The final one is the close operation. Rather than having to hunt for a small X to close the application, or type the awkward keyboard shortcut, a simple, very easy, fast drag of the mouse will do the trick. Not only is this an easy mouse gesture to perform, it is another example of getting out of the way and letting you get your work done, but being there when you need to do something quickly. I don't have to be very precise when I perform the close app gesture, and it's always easy to get to, without using any of my valuable screen real estate. Yay.

Modern UI is Productive. All of the above and more combine to make what I consider to be a very productive environment. It's content focused, and that helps to make it very producer friendly. I can focus on what I am doing without being distracted by a lot of other things. It's great for content creation where I do not want to be bothered by other things. As a programmer and a writer, those are great things to have. It makes it easier to dedicate more screen real estate to the information I care about and less to widgets and other decorations that I almost never use, rarely use, or don't usually want to look at all the time. It gives me mouse gestures for efficiently accomplishing tasks, rather than requiring the screen to be used by buttons or the like to do the same thing.

Charms are a great examples. When people complain about the consistency and discoverability of the environment, they obviously forget to mention that now the charms form a great central place to do some common tasks, such as inter-application communication, searching, and preferences. Mac OS X recognized the value of this a while ago with their centralized menu system, and in particular, they made it easy to get to the preferences for an application through the single application menu location. Now, Modern UI does this one better by ensuring that not only do you use the same set of motions to get the application settings for an application, but the overall layout of the settings dialog is the same as well. The same is true for sending content from one application to the other, through the Share charm. And using the devices section is great for handling screens and other devices. I make use of this on a semi-regular basis and appreciate it every time that I use it.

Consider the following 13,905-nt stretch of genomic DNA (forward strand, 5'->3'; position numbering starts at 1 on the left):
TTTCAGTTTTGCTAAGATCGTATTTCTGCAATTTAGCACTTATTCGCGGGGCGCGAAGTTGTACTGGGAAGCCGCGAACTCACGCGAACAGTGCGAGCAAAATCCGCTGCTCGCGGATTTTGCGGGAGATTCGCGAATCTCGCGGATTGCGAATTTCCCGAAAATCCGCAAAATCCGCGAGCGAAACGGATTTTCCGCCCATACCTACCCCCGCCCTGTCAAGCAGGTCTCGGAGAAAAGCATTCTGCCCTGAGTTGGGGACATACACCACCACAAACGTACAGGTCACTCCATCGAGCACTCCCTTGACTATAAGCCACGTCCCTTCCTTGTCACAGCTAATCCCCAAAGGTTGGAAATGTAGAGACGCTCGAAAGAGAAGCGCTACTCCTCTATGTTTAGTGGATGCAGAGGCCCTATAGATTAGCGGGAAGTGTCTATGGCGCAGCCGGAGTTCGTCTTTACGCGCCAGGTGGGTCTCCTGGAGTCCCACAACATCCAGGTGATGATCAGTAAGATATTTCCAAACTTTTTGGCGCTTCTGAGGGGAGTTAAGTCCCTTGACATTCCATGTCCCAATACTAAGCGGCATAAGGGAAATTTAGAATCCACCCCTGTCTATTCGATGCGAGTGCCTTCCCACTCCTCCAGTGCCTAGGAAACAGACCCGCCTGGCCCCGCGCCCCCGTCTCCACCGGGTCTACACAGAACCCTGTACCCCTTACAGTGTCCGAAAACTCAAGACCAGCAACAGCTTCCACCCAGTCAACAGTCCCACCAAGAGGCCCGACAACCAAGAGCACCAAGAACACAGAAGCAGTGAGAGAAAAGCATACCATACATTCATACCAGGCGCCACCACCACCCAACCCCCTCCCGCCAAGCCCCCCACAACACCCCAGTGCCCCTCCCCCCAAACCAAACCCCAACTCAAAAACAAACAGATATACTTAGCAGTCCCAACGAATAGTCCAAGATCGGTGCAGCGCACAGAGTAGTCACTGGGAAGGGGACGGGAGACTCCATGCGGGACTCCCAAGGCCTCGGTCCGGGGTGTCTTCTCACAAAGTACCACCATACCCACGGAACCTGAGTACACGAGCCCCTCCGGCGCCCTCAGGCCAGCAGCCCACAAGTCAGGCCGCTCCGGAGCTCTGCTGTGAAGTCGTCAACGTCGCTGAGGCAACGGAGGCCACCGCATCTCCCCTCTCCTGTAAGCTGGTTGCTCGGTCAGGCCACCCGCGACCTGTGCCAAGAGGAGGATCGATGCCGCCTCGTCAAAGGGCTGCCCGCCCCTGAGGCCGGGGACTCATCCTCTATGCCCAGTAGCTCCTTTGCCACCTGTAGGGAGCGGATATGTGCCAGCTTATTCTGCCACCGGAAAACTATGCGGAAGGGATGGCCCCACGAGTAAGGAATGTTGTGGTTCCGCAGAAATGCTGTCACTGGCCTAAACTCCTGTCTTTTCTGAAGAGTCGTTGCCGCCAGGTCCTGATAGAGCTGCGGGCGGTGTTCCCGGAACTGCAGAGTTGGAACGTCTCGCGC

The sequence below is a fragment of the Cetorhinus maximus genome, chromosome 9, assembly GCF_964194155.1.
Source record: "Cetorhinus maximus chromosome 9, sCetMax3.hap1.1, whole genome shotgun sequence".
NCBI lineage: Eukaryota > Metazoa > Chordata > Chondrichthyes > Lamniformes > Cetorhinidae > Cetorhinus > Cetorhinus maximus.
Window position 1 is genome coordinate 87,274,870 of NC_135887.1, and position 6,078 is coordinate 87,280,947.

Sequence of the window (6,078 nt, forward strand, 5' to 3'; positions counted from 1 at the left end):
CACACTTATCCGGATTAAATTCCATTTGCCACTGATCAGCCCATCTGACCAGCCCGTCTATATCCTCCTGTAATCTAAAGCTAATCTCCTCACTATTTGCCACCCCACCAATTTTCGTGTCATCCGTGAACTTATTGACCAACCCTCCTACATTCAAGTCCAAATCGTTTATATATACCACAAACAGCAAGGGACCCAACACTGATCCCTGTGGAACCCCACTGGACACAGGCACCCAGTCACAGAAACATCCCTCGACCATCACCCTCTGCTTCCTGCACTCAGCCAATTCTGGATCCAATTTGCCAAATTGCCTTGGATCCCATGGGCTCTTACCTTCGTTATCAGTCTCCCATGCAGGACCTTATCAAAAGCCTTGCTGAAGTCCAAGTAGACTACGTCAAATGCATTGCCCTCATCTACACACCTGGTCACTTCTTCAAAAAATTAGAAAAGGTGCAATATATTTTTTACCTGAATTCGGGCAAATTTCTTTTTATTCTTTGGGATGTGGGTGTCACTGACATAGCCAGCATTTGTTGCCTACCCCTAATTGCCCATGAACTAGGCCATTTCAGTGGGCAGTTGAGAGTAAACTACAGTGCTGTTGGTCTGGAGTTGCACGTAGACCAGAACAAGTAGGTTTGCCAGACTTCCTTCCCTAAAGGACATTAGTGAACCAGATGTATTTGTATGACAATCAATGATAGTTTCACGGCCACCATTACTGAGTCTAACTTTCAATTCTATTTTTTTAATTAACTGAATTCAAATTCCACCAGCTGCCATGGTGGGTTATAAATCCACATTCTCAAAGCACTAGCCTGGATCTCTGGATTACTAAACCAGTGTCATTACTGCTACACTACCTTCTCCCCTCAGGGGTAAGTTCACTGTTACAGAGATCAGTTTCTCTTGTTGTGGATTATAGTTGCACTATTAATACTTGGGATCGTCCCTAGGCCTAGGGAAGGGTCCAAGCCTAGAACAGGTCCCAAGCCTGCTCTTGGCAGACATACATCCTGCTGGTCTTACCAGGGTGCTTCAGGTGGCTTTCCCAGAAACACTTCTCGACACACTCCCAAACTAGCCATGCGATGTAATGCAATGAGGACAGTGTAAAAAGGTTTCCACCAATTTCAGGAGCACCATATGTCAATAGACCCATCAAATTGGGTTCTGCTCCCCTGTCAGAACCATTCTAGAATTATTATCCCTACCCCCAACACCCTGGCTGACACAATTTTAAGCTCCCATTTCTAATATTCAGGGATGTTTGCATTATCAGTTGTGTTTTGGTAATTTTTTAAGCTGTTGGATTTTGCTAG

Addressing concerns of discoverability. People who claim that Modern UI is less discoverable are just pulling your leg. Modern UI apps have a very consistent method of discovering functionality that is available in the program, and they have a very consistent, predictable interface. When you right click on a blank area in the application, it always pops up the Modern UI equivalent of the menu bar, except that this menu bar is not nested so deep, is easier to navigate, and generally allows you to get to what you want in one, maybe two clicks. Much better than the menu bar, and equally discoverable.

Conclusion. So there you have it. Stop hating the Modern UI. If you take the time to understand why it works the way it does, and actually use it in the way that it was intended, rather than trying to force you previous conceptions of how work should be done, I think you'll find that it is a fast, efficient, and useful interface that can make your working days more pleasant. It's not just some toy interface for tablets and entertainment junkies who don't know how to leverage the power of the computers. It's a sleek, modern, sophisticated interface that gives power users the benefits of a minimalist environment with full features and lots of power. It gives you all the tools you need right within easy reach of the keyboard or the mouse while allow you to be more productive with your work, by getting out of your way and being a transparent interface. Much more so than the previous desktop model of interaction. People should spend some time really switching over their workflows to understand why it's so nice, rather than just grumbling that it's not doing things the way they expect. No, Modern UI is not necessarily intuitive to those who are dyed in the wool traditionalists of the Desktop vein, but if you are really a power user, I would think you're capable enough of seeing the benefits such an interface gives you. Unless of course, your idea of a power user is someone who spends all their time tweaking their environment and fiddling with settings and the like, running lots of applications and clicking or typing around their environment rather than actually focusing on producing something; if your idea of a power user is someone who spends more time using their interface and playing with it than getting real work done, Modern UI is definitely not for you.